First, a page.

OpSail2012 bringing tall ships to Connecticut


Sunday, July 01, 2012


Brazil’s Cisne Branco will visit New London,Conn., during OpSail2012CT on July 6-9, 2012.

New London Harbor, Conn. – the last port of call for the U.S. Navy’s OpSail2012 – will be visited by fleet of more than a dozen tall ships on Friday afternoon.

Marking the War of 1812 bicentennial, OpSail2012CT coincides with “The Rockets Red Glare,” an exhibit of the 16-star, 16-stripe Stonington Battle Flag at Lyman Allyn Art Museum in New London. The flag flew over the successful defenders of Stonington, Conn., during a four-day bomb, mortar and rocket attack by British warships in August 1814.

“In a way, it’s Connecticut’s Star Spangled Banner,” said Edward D. Baker, executive director of the New London County Historical Society. “It’s an important relic for all Americans, not just the people of Stonington.”

The War of 1812 was fought between the United States and Great Britain from June 18, 1812, to Feb. 18, 1815, and was sparked by conflicting maritime policies and competing western expansion along the Canadian frontier.

The four-day OpSail 2012CT, which honors the 200th anniversary of that war and the writing of The Star-Spangled Banner, will bring an armada tall and modern ships to southeastern Connecticut. OpSail2012 began in New Orleans in April and concludes with the New London visit.

The tall ships scheduled to participate include the U.S. Coast Guard Cutter Eagle; Freedom Schooner Amistad from Mystic, Conn.; New Horizons from Boston; The Wolf from Key West, Florida; and Brazil’s Cisne Branco.





      Friday, 3 to 5 p.m.; Saturday, 9 a.m. to 10 p.m.; July 8, 9 a.m. to 9 p.m.; and July 9, 9 a.m. to noon


      Niantic Bay and New London Harbor, Conn.


      Free admission for ships visitation

For more info:

      Online at


In addition, there will be a 610-foot Navy troop transport vessel and four 108-foot training vessels from the U.S. Naval Academy in a parade of ships along with the tall ships.

The four-day event also will feature food festivals, live music, family activities, sailboat races and a fireworks display over New London Harbor on Saturday night preceded by a Coast Guard Band concert. There also will be a governor’s ball with tickets priced at $75 per person.

The public is invited to visit the ships at State Pier, City Pier and Fort Trumbull State Park, all in New London. There is no admission charge for the fireworks or to visit the tall ships.

OpSail2012CT begins with a welcome ceremony at 3 p.m. on Friday, on Main Street in East Lyme. The tall ships anchor for the night in Niantic.

On Saturday, the Parade of Sail will depart from Niantic to New London Harbor where the tall ships and sailing cadets will converge for an historic extravaganza to celebrate not only the war’s bicentennial and the national anthem but also the rich history of New London, Groton, Stonington and Essex, where naval engagements took place during the war.

In June 1814, the British burned 27 ships in the process of being built or repaired and fitted at Pettipaugh, now Essex.

From Aug. 9-12, 1814, British fleets attacked Stonington. Led by Sir Thomas Hardy, they destroyed many buildings but caused few casualties. In one of few victories for the American militia, the defenders of Stonington succeeded in keeping British marines from landing. “It was one of the few success stories of American militia during the War of 1812,” Baker said.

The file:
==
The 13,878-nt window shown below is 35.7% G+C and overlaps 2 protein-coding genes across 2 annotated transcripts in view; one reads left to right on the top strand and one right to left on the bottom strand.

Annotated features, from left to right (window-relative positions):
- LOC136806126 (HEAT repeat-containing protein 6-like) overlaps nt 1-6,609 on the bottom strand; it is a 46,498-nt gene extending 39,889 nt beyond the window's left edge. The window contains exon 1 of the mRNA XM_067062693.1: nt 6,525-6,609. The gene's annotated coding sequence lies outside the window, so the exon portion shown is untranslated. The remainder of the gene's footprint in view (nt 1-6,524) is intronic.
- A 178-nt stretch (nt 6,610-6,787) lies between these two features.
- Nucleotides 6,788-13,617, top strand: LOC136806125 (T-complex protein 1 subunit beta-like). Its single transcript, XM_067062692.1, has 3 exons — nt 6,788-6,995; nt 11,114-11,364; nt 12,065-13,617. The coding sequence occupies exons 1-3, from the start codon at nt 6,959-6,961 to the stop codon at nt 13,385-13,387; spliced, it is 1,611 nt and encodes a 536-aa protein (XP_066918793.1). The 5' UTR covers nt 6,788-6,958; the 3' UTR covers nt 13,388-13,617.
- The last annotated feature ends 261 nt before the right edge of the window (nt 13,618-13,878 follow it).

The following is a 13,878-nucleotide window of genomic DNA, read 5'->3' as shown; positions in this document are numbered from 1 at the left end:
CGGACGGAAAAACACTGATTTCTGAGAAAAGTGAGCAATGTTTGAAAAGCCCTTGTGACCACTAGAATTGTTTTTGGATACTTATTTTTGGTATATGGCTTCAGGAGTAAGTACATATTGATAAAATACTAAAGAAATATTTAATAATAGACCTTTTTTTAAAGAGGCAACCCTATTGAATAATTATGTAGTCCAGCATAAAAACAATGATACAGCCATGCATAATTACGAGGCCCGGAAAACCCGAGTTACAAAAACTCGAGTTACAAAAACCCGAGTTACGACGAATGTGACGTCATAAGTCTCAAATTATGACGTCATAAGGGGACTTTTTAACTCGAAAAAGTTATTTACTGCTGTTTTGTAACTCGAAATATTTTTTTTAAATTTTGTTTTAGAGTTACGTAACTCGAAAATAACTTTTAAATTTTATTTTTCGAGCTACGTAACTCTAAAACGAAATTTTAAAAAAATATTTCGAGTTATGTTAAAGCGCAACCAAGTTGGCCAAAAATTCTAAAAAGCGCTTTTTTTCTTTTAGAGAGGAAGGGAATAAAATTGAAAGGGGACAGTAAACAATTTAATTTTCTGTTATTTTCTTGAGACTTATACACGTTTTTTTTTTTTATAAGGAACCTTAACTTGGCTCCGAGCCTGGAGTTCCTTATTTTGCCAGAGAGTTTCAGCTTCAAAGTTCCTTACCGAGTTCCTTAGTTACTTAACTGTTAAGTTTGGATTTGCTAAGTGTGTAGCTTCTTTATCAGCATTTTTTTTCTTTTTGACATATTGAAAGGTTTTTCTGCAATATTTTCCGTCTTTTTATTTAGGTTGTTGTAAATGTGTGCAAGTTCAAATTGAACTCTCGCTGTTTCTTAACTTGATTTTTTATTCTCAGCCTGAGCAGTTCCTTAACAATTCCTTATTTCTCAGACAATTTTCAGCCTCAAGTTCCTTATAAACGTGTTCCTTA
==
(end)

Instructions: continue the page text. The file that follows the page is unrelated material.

Visitors to Stonington today can visit Canon Square and see the two canons used to repel the British.

New London was never attacked because it was too well defended by three major American warships and thousands of men, Baker noted.

The war was a turning point for Connecticut, he explained, because its major industries – the manufacture of guns, swords and canons – “took off during the war” since because of an embargo, there was not the option to import them from Britain. “So Connecticut began making its own manufactured goods.”

The War of 1812 restored unrestricted maritime commerce and spurred American manufacturing, both important to Connecticut and other New

England states. Connecticut residents and people throughout the nation celebrated victories, inspiring patriotism and helping to create an American identity.

After the war ended, the people of New London had a “peace ball” and invited the officers from the British ships that had been blockading the town for two years.

Baker is looking forward to OpSail 2012CT, saying it will be an opportunity for people “to get in touch with this often-overlooked piece of history,” Connecticut’s role in the War of 1812.

According to John S. Johnson, chair of OpSail 2012CT, the concept for the event originated in 1960 with President John F. Kennedy who wanted to bring together the sailing nations of the world to promote sailing, camaraderie and friendship. The first event of this kind took place in 1964 for the World’s Fair in New York City.

Other such gatherings took place in 1976 for the celebration of the American bicentennial, in 1986 for the opening of the refurbished Statue of Liberty and Ellis Island, in 1992 for the celebration of the 500th anniversary of the discovery of America and in 2000 for the new millennium.

Johnson expects 750,000 to 1 million visitors to participate in the Connecticut celebration.

“This is Connecticut’s pride,” he said. “It’s a celebration of our participation in that War (of 1812). We played a huge role in it. We sure are sharing our pride.”
The hours of the Connecticut extravaganza are:

Friday, July 6, 3 to 5 p.m., Niantic Bay, East Lyme
Saturday, July 7, 9 a.m. to 10 p.m., Fort Trumbull State Park, New London
Sunday, July 8, 9 a.m. to 9 p.m., Fort Trumbull State Park, New London
Monday, July 9, 9 a.m. to noon, Fort Trumbull State Park, New London

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